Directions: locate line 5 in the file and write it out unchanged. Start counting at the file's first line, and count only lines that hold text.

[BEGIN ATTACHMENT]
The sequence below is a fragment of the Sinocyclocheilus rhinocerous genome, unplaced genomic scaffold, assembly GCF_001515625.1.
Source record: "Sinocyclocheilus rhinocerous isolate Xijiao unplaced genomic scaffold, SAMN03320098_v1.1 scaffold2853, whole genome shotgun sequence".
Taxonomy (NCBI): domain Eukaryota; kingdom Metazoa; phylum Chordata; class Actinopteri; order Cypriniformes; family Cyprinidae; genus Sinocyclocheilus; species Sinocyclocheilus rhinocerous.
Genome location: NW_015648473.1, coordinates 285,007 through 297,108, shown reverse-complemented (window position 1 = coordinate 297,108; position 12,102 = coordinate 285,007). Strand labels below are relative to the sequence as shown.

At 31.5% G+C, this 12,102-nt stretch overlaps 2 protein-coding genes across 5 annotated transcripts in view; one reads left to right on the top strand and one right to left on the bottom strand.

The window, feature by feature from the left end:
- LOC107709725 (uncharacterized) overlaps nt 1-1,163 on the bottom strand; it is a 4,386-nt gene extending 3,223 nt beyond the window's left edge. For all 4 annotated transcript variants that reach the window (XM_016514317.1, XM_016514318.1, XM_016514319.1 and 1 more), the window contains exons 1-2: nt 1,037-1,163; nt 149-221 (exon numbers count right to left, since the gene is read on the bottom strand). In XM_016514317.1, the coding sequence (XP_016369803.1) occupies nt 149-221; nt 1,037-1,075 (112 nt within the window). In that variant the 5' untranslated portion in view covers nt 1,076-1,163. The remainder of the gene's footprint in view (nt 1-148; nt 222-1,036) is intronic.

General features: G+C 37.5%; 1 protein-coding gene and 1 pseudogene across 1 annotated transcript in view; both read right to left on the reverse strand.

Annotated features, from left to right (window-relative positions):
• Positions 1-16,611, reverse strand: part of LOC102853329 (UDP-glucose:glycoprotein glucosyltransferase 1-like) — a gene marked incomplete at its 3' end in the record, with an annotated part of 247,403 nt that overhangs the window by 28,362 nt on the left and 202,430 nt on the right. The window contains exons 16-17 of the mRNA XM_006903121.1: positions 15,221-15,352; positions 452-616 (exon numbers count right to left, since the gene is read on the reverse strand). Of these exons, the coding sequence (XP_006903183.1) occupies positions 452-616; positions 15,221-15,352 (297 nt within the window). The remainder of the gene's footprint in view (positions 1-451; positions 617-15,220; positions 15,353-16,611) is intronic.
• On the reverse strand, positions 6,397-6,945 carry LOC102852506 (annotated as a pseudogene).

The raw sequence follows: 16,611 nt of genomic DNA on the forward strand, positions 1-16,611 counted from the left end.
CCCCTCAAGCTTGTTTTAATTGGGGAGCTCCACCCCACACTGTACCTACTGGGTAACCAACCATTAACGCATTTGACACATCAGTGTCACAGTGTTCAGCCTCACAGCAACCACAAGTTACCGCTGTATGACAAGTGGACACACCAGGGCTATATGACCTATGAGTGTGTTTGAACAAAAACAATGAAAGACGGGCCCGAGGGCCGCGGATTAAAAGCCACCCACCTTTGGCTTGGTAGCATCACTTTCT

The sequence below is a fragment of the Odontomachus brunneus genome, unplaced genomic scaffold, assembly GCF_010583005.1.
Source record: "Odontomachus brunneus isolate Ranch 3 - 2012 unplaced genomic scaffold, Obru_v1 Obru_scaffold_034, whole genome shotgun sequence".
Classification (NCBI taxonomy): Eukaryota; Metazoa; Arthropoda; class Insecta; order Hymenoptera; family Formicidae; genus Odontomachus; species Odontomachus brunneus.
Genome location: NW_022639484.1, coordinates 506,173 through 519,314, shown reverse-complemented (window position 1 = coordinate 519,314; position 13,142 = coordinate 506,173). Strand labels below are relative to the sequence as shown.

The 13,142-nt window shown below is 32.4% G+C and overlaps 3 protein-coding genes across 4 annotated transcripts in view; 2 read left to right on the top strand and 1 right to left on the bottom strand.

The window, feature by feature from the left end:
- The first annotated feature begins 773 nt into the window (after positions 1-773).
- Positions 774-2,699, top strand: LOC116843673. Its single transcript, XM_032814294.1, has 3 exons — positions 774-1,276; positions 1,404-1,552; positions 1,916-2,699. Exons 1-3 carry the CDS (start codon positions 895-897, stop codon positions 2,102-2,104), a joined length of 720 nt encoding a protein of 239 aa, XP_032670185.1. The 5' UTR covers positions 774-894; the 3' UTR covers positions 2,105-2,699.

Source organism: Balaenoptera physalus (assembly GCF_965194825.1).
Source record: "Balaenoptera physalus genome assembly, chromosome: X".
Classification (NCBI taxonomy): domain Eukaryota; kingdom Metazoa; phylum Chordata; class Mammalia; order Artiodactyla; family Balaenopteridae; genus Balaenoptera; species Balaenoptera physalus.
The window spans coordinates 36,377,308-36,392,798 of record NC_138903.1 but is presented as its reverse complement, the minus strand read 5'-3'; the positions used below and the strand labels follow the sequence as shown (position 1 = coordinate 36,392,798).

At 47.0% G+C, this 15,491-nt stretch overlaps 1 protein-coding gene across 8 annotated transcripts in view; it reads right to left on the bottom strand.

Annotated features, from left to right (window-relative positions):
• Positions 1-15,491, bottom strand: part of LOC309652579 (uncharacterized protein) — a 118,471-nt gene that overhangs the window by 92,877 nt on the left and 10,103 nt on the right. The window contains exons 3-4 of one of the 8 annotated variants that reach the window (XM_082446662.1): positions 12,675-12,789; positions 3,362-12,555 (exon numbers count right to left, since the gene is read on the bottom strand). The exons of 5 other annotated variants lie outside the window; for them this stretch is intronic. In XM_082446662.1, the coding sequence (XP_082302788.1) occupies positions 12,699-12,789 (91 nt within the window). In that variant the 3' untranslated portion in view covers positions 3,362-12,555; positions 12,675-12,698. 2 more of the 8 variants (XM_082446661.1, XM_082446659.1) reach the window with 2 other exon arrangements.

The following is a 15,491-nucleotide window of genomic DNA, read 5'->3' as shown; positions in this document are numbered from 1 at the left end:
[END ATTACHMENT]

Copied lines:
At 31.5% G+C, this 12,102-nt stretch overlaps 2 protein-coding genes across 5 annotated transcripts in view; one reads left to right on the top strand and one right to left on the bottom strand.